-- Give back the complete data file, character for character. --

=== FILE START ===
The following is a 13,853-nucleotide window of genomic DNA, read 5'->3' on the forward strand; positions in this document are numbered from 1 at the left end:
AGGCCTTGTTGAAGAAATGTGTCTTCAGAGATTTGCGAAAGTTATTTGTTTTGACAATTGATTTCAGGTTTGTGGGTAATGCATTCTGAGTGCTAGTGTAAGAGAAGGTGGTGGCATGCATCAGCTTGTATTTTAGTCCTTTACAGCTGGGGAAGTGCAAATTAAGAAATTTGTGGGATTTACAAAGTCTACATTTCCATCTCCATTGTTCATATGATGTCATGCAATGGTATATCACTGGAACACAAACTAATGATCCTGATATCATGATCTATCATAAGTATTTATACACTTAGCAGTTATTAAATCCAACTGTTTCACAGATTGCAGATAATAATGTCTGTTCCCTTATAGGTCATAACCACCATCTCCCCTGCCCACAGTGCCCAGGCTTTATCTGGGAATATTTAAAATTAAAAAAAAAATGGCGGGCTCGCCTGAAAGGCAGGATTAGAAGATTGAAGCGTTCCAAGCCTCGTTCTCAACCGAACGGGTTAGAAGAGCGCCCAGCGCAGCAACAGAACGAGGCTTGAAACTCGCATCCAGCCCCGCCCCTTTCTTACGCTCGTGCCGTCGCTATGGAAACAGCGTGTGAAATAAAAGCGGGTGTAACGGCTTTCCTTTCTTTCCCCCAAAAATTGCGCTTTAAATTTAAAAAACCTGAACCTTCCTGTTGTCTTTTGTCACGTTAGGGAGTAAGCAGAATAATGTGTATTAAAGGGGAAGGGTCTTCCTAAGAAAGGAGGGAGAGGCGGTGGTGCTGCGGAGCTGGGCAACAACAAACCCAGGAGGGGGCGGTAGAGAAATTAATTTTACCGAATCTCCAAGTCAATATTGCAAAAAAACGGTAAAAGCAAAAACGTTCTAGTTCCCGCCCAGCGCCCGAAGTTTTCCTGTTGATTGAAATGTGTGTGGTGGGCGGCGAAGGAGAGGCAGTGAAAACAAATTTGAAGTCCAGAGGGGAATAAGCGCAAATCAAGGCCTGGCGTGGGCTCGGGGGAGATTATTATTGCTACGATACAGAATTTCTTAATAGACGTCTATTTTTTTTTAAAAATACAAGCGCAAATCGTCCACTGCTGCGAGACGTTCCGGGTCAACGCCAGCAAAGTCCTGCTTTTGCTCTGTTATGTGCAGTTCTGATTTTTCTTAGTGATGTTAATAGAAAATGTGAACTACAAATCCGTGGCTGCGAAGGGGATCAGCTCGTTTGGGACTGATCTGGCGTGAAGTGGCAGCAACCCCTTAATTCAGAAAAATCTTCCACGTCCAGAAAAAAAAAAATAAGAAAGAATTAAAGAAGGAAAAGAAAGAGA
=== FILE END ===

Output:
The following is a 13,853-nucleotide window of genomic DNA, read 5'->3' on the forward strand; positions in this document are numbered from 1 at the left end:
AGGCCTTGTTGAAGAAATGTGTCTTCAGAGATTTGCGAAAGTTATTTGTTTTGACAATTGATTTCAGGTTTGTGGGTAATGCATTCTGAGTGCTAGTGTAAGAGAAGGTGGTGGCATGCATCAGCTTGTATTTTAGTCCTTTACAGCTGGGGAAGTGCAAATTAAGAAATTTGTGGGATTTACAAAGTCTACATTTCCATCTCCATTGTTCATATGATGTCATGCAATGGTATATCACTGGAACACAAACTAATGATCCTGATATCATGATCTATCATAAGTATTTATACACTTAGCAGTTATTAAATCCAACTGTTTCACAGATTGCAGATAATAATGTCTGTTCCCTTATAGGTCATAACCACCATCTCCCCTGCCCACAGTGCCCAGGCTTTATCTGGGAATATTTAAAATTAAAAAAAAAATGGCGGGCTCGCCTGAAAGGCAGGATTAGAAGATTGAAGCGTTCCAAGCCTCGTTCTCAACCGAACGGGTTAGAAGAGCGCCCAGCGCAGCAACAGAACGAGGCTTGAAACTCGCATCCAGCCCCGCCCCTTTCTTACGCTCGTGCCGTCGCTATGGAAACAGCGTGTGAAATAAAAGCGGGTGTAACGGCTTTCCTTTCTTTCCCCCAAAAATTGCGCTTTAAATTTAAAAAACCTGAACCTTCCTGTTGTCTTTTGTCACGTTAGGGAGTAAGCAGAATAATGTGTATTAAAGGGGAAGGGTCTTCCTAAGAAAGGAGGGAGAGGCGGTGGTGCTGCGGAGCTGGGCAACAACAAACCCAGGAGGGGGCGGTAGAGAAATTAATTTTACCGAATCTCCAAGTCAATATTGCAAAAAAACGGTAAAAGCAAAAACGTTCTAGTTCCCGCCCAGCGCCCGAAGTTTTCCTGTTGATTGAAATGTGTGTGGTGGGCGGCGAAGGAGAGGCAGTGAAAACAAATTTGAAGTCCAGAGGGGAATAAGCGCAAATCAAGGCCTGGCGTGGGCTCGGGGGAGATTATTATTGCTACGATACAGAATTTCTTAATAGACGTCTATTTTTTTTTAAAAATACAAGCGCAAATCGTCCACTGCTGCGAGACGTTCCGGGTCAACGCCAGCAAAGTCCTGCTTTTGCTCTGTTATGTGCAGTTCTGATTTTTCTTAGTGATGTTAATAGAAAATGTGAACTACAAATCCGTGGCTGCGAAGGGGATCAGCTCGTTTGGGACTGATCTGGCGTGAAGTGGCAGCAACCCCTTAATTCAGAAAAATCTTCCACGTCCAGAAAAAAAAAAATAAGAAAGAATTAAAGAAGGAAAAGAAAGAGA